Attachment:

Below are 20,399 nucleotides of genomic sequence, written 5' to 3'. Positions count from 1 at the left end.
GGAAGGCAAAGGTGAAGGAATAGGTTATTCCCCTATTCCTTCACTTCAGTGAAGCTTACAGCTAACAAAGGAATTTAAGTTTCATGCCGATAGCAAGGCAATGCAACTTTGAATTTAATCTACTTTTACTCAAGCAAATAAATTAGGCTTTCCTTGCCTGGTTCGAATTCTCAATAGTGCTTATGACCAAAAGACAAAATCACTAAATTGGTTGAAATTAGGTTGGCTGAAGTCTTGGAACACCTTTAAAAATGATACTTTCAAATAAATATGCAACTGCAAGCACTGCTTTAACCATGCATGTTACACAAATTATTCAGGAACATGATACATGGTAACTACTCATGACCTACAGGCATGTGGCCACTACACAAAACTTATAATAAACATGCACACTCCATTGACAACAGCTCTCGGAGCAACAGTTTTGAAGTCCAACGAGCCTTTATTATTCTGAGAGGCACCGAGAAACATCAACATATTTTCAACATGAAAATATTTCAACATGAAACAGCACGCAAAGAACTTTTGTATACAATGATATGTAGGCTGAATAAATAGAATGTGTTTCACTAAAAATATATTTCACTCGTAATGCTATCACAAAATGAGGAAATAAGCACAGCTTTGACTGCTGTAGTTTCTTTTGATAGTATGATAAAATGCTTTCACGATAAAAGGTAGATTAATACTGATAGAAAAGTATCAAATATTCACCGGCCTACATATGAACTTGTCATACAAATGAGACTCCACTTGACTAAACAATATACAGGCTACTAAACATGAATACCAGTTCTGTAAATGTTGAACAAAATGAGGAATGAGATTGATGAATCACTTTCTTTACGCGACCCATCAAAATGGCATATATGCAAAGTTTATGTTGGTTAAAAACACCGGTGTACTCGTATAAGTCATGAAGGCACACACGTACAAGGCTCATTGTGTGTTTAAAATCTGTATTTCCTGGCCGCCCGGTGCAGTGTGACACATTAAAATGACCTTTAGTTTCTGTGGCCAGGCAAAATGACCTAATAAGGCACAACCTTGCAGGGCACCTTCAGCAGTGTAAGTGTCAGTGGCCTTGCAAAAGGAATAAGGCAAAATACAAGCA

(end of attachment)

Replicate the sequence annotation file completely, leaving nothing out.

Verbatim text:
Below are 20,399 nucleotides of genomic sequence, written 5' to 3'. Positions count from 1 at the left end.
GGAAGGCAAAGGTGAAGGAATAGGTTATTCCCCTATTCCTTCACTTCAGTGAAGCTTACAGCTAACAAAGGAATTTAAGTTTCATGCCGATAGCAAGGCAATGCAACTTTGAATTTAATCTACTTTTACTCAAGCAAATAAATTAGGCTTTCCTTGCCTGGTTCGAATTCTCAATAGTGCTTATGACCAAAAGACAAAATCACTAAATTGGTTGAAATTAGGTTGGCTGAAGTCTTGGAACACCTTTAAAAATGATACTTTCAAATAAATATGCAACTGCAAGCACTGCTTTAACCATGCATGTTACACAAATTATTCAGGAACATGATACATGGTAACTACTCATGACCTACAGGCATGTGGCCACTACACAAAACTTATAATAAACATGCACACTCCATTGACAACAGCTCTCGGAGCAACAGTTTTGAAGTCCAACGAGCCTTTATTATTCTGAGAGGCACCGAGAAACATCAACATATTTTCAACATGAAAATATTTCAACATGAAACAGCACGCAAAGAACTTTTGTATACAATGATATGTAGGCTGAATAAATAGAATGTGTTTCACTAAAAATATATTTCACTCGTAATGCTATCACAAAATGAGGAAATAAGCACAGCTTTGACTGCTGTAGTTTCTTTTGATAGTATGATAAAATGCTTTCACGATAAAAGGTAGATTAATACTGATAGAAAAGTATCAAATATTCACCGGCCTACATATGAACTTGTCATACAAATGAGACTCCACTTGACTAAACAATATACAGGCTACTAAACATGAATACCAGTTCTGTAAATGTTGAACAAAATGAGGAATGAGATTGATGAATCACTTTCTTTACGCGACCCATCAAAATGGCATATATGCAAAGTTTATGTTGGTTAAAAACACCGGTGTACTCGTATAAGTCATGAAGGCACACACGTACAAGGCTCATTGTGTGTTTAAAATCTGTATTTCCTGGCCGCCCGGTGCAGTGTGACACATTAAAATGACCTTTAGTTTCTGTGGCCAGGCAAAATGACCTAATAAGGCACAACCTTGCAGGGCACCTTCAGCAGTGTAAGTGTCAGTGGCCTTGCAAAAGGAATAAGGCAAAATACAAGCA